Researchers designed a system through which The Research Council of Oman can measure the performance and impact of its funded research today and in the future. The team also collected data to set a baseline for a subset of the performance and impact indicators developed for the system.
Aiming to better understand the contexts that have contributed to breakthroughs in treatment, this project analysed breakthroughs in four conditions of ill health and sought to identify potentially transferable lessons for the dementia context.
The International AIDS Vaccine Initiative (IAVI) helps to bridge the gap between scientific and technological potential and the needs of low income populations in low and middle income countries. RAND Europe evaluated its capacity-building activities — including training, advocacy and broader community engagement activities — in Uganda, Kenya and Rwanda.
The National Institute of Health Research Leadership Programme was established in 2009 to develop the leadership skills and capabilities of current and future NIHR researchers. RAND Europe undertook a 2-year real-time evaluation of the second phase of the programme in 2012-2014.
RAND Europe supported the Accelerated Access Review of innovative medicines and medical technologies by examining international examples of accelerating the use of drugs, devices and diagnostics. One key conclusion is that a systems approach to speeding up the adoption of medical innovation will be necessary.
To inform and support Cambridge Neuroscience in their strategic direction, RAND Europe conducted a biblometric analysis that provides evidence on the research performance of the network (and its constituent researchers and organisational units) and explores collaboration dynamics.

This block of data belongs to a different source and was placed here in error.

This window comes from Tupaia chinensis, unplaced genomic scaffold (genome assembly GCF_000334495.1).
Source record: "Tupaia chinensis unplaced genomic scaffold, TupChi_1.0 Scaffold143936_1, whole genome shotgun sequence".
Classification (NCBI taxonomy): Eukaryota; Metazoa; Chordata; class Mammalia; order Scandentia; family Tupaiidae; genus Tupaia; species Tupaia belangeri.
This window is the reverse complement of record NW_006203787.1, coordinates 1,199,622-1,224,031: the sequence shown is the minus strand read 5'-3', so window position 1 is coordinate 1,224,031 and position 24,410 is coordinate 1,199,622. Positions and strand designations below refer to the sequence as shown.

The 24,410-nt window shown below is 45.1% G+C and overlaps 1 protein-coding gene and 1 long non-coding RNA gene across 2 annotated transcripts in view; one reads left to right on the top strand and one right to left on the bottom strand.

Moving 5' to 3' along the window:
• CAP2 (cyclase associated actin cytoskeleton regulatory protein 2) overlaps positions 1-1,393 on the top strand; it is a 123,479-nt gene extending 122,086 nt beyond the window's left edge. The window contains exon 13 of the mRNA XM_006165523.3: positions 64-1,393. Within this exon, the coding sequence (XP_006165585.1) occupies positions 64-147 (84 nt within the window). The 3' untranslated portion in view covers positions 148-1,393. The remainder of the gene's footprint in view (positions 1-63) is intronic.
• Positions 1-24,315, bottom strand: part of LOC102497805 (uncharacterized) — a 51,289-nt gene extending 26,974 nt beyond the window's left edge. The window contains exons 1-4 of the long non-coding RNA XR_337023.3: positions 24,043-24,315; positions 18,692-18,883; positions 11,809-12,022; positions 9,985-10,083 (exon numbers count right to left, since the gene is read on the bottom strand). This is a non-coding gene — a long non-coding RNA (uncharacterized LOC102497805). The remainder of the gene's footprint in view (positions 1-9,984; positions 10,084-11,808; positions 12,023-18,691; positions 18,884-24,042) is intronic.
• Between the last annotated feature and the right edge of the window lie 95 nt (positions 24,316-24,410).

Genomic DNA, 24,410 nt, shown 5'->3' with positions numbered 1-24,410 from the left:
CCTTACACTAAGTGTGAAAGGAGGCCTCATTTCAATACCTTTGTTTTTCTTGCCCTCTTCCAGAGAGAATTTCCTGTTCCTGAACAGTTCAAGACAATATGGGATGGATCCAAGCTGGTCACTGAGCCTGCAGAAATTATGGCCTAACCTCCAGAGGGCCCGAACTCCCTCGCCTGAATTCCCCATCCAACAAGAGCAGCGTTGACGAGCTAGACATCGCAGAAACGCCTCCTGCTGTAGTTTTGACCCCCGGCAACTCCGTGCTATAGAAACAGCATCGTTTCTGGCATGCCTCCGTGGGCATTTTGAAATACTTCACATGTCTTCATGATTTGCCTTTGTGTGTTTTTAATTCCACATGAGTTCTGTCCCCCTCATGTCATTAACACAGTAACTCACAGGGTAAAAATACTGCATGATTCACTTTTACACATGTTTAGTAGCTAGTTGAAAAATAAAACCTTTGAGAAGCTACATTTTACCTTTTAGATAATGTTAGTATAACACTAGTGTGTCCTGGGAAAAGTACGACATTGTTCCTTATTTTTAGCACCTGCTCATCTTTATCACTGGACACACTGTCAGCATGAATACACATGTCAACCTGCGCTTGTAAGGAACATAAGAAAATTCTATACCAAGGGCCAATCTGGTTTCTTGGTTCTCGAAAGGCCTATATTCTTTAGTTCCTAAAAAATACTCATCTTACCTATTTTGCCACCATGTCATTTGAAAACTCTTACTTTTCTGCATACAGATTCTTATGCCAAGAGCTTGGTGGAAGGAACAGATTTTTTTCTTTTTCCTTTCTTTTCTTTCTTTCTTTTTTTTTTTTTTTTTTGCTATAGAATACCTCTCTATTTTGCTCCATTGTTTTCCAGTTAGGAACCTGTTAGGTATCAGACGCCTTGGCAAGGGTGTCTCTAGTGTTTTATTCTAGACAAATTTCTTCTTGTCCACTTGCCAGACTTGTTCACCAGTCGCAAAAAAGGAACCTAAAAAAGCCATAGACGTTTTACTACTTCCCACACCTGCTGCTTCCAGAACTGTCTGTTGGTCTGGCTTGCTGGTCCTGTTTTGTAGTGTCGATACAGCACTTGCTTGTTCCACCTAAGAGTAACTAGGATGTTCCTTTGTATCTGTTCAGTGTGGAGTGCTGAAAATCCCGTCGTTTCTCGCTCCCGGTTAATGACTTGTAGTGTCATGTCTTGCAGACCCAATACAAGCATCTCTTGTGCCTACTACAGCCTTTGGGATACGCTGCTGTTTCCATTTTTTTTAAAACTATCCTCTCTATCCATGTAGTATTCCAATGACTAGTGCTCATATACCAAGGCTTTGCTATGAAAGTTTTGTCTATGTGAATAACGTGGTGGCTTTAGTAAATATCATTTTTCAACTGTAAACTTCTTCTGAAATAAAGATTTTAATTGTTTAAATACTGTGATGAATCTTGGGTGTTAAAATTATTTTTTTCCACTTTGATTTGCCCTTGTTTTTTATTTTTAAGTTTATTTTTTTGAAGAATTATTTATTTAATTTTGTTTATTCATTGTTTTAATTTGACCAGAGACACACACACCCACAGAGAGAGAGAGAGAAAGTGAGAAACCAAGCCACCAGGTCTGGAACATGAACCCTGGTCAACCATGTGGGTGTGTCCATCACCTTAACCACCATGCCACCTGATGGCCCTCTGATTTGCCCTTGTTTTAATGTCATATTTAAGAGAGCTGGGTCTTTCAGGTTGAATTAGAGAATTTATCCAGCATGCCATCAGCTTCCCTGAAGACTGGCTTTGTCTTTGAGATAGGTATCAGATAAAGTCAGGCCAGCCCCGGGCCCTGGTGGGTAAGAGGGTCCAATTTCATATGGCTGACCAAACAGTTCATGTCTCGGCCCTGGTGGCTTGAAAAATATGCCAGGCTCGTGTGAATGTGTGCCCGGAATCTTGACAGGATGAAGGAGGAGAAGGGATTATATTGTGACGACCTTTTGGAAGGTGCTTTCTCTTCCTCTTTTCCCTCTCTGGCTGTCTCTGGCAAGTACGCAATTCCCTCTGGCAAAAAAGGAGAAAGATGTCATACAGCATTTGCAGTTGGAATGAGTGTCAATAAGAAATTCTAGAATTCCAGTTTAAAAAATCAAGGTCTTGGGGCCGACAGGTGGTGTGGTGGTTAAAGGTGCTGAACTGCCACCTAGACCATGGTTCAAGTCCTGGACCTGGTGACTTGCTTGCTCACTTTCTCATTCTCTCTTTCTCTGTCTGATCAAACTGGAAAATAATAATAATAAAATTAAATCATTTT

At a Cambridge University conference on Policy Making in the Big Data Era, Joanna Chataway presented findings from a RAND Europe study assessing the real-world data policy landscape for health and healthcare in Europe.
The i4i programme supports the development of innovative medical technologies and their translation into clinical practice. RAND Europe evaluated i4i to identify its impacts and the factors influencing performance.
To formulate evidence-based conclusions and recommendations for improving the processes of preparing submissions for impact assessment, the higher education funding councils for England, Scotland and Wales asked RAND Europe to work with a sample of higher education institutions to evaluate the submission process for the impact element of the Research Excellence Framework (REF) 2014.
Following RAND Europe's evaluation of the Research Excellence Framework submission process, the four UK higher education funding bodies commissioned an evaluation of the assessment process for the impact element of the REF 2014.
Around 80,000 premises in the UK are located in areas without mobile phone coverage – referred to as “not-spots”. Residents and businesses in these areas would be willing to pay for a mobile phone signal, according to RAND Europe research. Further, these areas may not be sustainable in the longer term without a signal, due to the negative impacts on business profits.